The formally relatively unknown activist organization called Occupy Wall Street was given public relations life thanks to the antics of a set of very stupid New York City Police Department (NYPD) officers during a recent protest. This blogger’s only question for Occupy Wall Street is “Where’s the plan?”
To put it simply, the police (once again) are being placed in the position of protecting companies from the people who rightly protest what they do. The protestors ignored an order to disperse. In other words, the NYPD police are acting as the protectors of the state – that’s not their role.
Why didn’t the NYPD just let them protest? Just curious. This isn’t like the BART protests that were holding up people from getting home. This is different. The only consideration the police should have is “Is this protest harming innocent people.” If the answer is “no” then they should be left alone.
If you’ve not seen that set of videos, here they are:
First: NYPD has protesters trapped like animals:
Second: Police attack flag-waving protestor:
Third: NYPD erect barrier around protestors:
Fourth: Protest turns violent as NYPD expand barrier:
Ok, the main question is what is Occupy Wall Street’s plan? The problem with the protest is simply that the extreme violence from it called not Wall Street into question, but the NYPD, so now the focus has shifted away from what Occupy Wall Street was trying to do. Everyone’s talking about the NYPD, and that psyco officer who used pepper spray.
But what is Occupy Wall Street trying to do?
To star determining this, a cyber walk over to the about page revealed:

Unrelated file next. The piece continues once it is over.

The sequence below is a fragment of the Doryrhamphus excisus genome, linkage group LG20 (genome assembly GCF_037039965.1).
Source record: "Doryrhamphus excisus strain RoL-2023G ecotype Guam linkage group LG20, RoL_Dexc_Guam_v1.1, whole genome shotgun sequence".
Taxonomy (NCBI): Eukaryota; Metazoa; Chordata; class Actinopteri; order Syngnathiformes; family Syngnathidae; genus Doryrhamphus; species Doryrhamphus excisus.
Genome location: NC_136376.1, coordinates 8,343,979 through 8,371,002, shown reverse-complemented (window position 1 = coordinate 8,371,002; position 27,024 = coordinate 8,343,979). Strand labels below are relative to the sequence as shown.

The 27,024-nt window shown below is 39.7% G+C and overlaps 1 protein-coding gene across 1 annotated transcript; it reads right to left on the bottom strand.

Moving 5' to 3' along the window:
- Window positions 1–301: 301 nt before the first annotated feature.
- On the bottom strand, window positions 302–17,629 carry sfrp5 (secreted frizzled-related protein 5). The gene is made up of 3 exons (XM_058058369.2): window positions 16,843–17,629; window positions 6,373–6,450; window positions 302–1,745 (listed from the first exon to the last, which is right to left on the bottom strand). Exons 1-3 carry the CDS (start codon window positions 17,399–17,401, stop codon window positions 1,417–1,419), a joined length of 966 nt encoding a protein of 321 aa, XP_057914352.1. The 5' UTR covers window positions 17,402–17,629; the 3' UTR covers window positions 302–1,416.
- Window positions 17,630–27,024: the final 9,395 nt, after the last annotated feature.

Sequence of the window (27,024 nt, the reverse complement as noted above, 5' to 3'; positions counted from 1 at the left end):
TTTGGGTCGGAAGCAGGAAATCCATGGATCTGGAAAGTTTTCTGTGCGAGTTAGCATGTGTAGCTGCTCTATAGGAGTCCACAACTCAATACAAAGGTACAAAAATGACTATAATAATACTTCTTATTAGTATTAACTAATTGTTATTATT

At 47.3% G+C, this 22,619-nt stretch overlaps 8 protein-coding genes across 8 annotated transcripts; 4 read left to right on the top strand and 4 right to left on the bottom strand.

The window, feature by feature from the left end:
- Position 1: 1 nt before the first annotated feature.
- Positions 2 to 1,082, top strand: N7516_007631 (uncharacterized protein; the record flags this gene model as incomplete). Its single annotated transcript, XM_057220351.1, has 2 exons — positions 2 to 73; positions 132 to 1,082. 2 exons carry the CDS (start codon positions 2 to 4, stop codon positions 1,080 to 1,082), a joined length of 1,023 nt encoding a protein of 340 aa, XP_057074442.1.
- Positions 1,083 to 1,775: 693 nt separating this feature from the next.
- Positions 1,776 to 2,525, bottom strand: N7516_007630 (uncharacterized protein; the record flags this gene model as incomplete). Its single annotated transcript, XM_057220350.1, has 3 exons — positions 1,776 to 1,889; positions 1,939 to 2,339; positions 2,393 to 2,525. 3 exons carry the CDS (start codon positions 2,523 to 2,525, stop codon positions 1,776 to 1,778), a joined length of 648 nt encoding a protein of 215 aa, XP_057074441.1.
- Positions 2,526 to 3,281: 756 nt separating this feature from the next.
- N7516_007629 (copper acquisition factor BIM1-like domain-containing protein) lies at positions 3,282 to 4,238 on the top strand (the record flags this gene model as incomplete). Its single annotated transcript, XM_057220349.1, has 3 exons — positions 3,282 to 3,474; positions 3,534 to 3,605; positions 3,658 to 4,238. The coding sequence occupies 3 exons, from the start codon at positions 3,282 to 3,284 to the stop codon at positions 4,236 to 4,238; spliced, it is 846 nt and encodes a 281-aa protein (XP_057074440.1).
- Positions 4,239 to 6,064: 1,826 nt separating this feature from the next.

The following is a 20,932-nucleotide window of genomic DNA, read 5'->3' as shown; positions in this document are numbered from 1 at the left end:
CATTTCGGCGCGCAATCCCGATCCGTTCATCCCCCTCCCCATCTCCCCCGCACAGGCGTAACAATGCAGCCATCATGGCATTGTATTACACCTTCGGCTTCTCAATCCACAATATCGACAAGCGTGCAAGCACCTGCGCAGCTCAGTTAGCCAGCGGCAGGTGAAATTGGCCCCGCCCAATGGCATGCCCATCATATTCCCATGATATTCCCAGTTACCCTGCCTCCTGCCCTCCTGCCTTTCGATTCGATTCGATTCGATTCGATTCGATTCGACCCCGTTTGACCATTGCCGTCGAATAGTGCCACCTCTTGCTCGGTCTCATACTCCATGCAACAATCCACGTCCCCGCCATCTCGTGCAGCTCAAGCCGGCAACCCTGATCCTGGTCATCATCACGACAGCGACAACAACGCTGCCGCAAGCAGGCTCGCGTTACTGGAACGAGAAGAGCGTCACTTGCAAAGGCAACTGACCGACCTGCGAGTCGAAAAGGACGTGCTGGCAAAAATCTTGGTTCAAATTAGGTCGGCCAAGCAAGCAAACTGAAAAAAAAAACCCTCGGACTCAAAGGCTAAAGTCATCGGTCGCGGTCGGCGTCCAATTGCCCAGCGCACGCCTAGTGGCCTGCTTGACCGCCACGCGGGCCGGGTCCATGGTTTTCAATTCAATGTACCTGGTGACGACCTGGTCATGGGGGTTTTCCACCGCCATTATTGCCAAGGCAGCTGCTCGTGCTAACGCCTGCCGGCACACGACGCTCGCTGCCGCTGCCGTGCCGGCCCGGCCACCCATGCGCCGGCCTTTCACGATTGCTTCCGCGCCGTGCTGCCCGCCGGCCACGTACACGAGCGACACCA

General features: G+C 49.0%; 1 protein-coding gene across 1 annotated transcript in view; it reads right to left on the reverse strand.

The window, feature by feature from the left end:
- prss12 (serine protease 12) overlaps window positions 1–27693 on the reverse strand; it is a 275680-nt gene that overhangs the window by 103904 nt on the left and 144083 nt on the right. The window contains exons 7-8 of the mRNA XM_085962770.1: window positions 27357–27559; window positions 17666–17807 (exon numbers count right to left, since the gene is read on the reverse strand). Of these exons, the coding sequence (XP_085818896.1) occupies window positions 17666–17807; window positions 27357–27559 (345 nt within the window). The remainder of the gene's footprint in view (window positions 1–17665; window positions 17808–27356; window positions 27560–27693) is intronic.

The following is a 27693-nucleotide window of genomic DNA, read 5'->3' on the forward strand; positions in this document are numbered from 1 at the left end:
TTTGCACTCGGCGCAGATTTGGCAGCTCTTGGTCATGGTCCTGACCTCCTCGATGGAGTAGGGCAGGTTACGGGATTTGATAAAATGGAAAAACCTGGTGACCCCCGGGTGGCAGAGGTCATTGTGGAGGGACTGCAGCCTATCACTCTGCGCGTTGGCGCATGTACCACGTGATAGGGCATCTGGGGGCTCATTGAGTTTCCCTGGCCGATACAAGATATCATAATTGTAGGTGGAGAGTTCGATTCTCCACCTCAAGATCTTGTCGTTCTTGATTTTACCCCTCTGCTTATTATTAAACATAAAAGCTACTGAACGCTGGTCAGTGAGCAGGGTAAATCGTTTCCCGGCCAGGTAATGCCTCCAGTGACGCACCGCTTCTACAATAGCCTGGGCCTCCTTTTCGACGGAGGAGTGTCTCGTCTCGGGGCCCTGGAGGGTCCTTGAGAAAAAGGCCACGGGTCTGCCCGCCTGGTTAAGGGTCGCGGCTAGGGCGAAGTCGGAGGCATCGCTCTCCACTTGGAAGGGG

OccupyWallSt.org is the unofficial de facto online resource for the ongoing protests happening on Wall Street. We are an affinity group committed to doing technical support work for resistance movements. We are not affiliated with Adbusters, anonymous or any other organization.
The leaders of this movement are the everyday people participating in the occupation. We use a tool called the “General Assembly” to facilitate open, participatory and horizontal organizing between members of the public. We welcome people from all colors, genders and beliefs to participate in our daily assemblies. Visit the NYC General Assembly website to learn how you can become involved, read updates/minutes, or find out how you can adopt NYCGA processes to organize your own community.
Ok, so Occupy Wall St is an organization that facilitates protest. But to do what? Protest for the sake of protesting? What good does that do?
So, clicking on the links revealed a video that might explain what the plan is. This one:
So, I get that uprisings in Spain, Greece, Egypt, and Tunisia were the catalyst for the protests here in 52 cities. But the difference is that those protests were not done to copy another set of protests – they happened in reaction to specific decisions. In Spain the issue was the terribly high mortgage foreclosure and evictions problem. In Greece, it was due to the government trying to push for austerity plans that would decrease public spending and raise taxes. In Egypt and Tunisia, the focus was repressive governments, becoming all the more so under a weak economy with a social network that allowed for organization like never before.
All of those protests have a singular focus unique to the problems of that region. By contrast, the Occupy Wall Street effort seems to be protesting just because of the other protests.
That’s not good.
It’s not good because it means Occupy Wall Street and the other variants, will fade into the past having exacted no change at all, save for how police handle protests. The video I pointed to above has an opening message that is just all over the place. If you listen to it, the message is rather naive. People have wars all the time. The multinational corporation’s creation happened three generations ago, and is now too far down the path to be effectively stopped – and some say it’s helped poor countries.
The opening of the video fails to present a simple plan to make things better. What’s Occupy Wall St’s plan? If it’s just chaos for its own sake, then Occupy Wall St’s not doing anyone any good at all.